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Maximizing Your Cycling Training Plan with 80/20: Balancing Endurance, Strength, and Recovery For Your Busy Life

This week in our series on training for a long gravel race, we’re focusing on how to actually create a schedule that can work in your daily lives. 

It’s important to create a schedule that maximizes your training time.

And we need to include endurance training, strength training, and yoga to improve our health, mobility, and fitness.

How to do all of that?

Discover how to integrate endurance riding, strength training, yoga, and intervals into your busy life for effective cycling training and recovery.

Set up a gravel base training schedule around your life and work schedule. 

Remember, here’s what we talked about in the last post:

  • One long day of endurance riding
  • Three to four days of short endurance riding
  • Two days a week of strength training
  • Two days a week of yoga - recovery and/or strength
  • One or two days a week of intervals
  • One rest day

Scheduling your key long easy ride

Generally, most people have more time on the weekends, so schedule your long rides on weekends if that works. 

Plus more people are free on the weekends for group rides. 

Your other workouts can be scheduled for 30 to 90 minutes on days you’re working, again, depending on your schedule. 

You might find it easier to do double days or maybe you can ride to work and ride home the long way. 

You have lots of options to fit your schedule!

Remember to practice your fueling and hydration along with using potential race gear like bags. 

Strength training on hard days

Generally, I advise athletes to have hard days and easier days. 

That means on hard days, couple your strength and your intervals

Unless there’s a specific reason you’re working on strength training, I’d suggest doing the intervals in the morning and strength training after work.
We’re not trying to become Olympic lifters or bodybuilders so it doesn’t matter if we’re a little fatigued when we lift. 

Our goal is to lift to fatigue the muscles a little more than usual. 

Base training endurance days

I schedule longer base endurance days for the weekend when I have more time. 

If I’m training for a gravel century, I don’t necessarily need to eventually ride 100 miles in training. 

On the other hand, doing 60 miles Saturday and 60 miles Sunday at an endurance pace puts a lot of training stress in the bank and doesn’t cause as much muscle damage.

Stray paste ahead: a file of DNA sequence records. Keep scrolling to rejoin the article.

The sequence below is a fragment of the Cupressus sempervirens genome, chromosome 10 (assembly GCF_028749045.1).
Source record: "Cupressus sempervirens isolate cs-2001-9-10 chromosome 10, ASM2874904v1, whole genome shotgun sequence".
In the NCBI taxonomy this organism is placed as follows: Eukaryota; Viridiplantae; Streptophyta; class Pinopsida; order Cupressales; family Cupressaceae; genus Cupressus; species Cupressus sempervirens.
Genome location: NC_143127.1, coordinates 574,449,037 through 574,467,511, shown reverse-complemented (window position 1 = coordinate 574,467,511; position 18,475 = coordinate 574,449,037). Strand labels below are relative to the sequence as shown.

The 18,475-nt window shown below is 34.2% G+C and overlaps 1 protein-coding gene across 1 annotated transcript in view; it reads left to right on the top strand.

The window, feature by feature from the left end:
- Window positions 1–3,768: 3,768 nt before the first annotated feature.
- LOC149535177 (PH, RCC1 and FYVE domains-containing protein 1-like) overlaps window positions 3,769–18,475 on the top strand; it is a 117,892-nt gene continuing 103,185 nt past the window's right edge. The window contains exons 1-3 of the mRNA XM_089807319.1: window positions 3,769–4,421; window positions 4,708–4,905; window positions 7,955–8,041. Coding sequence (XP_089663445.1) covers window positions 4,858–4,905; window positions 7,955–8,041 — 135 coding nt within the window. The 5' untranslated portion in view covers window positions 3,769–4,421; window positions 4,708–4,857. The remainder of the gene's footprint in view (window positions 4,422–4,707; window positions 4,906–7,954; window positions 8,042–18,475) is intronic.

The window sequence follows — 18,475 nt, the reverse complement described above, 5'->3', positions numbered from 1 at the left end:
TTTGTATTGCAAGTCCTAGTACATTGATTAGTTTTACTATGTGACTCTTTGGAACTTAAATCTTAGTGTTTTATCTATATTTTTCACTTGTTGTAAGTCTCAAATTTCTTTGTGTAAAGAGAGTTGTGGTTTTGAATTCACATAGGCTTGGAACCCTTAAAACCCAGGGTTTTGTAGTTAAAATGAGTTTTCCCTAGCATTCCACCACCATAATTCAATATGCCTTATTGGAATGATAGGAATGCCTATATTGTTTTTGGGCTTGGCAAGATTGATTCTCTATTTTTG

During the week, you can add in as much endurance riding as you’re able to muster with your schedule. 

The more volume you can build with easy endurance miles, the better off you’ll be. 

But make sure you increase the volume incrementally each week.

If you try to ride 60 miles and you’ve never done more than 20 before, you’re going to set yourself back! 

Scheduling yoga sessions

Yoga for recovery - shorter sessions based on simple movements - can happen any time. 

For example, I have an 8pm Yoga Recovery session for my athletes every Monday on Zoom.

Yoga for strength, a Hatha or Flow class, can be counted as strength training or done as part of a double day when you do your ride in the morning or after work. 

Do the yoga AFTER you ride. 

The 80/20 model keeps you focused

The idea of the 80/20 model is that 80 percent of your sessions or four out of five rides are endurance and the others are intensity. 

As we’ve talked about in the previous article, endurance rides are key elements of your training plan. 

You can build up a lot of training volume and stress without as much of the fatigue that builds up with higher intensity. 

So generally, do mostly easy endurance miles and some hard interval days, and you’ll get the adaptations you need in your muscles and cardiovascular system without too much fatigue. 

Sample week

Monday: Rest day

Tuesday: intervals and strength

Wednesday: easy endurance

Thursday: easy endurance and strength

Friday: Rest, recovery ride, or easy endurance

Saturday: longer endurance followed by intervals

Sunday: long endurance day

You can always switch the weekend days. 

Try to get at least 48 hours in between interval sessions for full recovery. 

Need more? 

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Paul Warloski is a:

  • USA Cycling Level 2 Coach
  • RRCA Running Coach
  • Training Peaks Level 2 Coach
  • RYT-200 Yoga Instructor
  • Certified Personal Trainer
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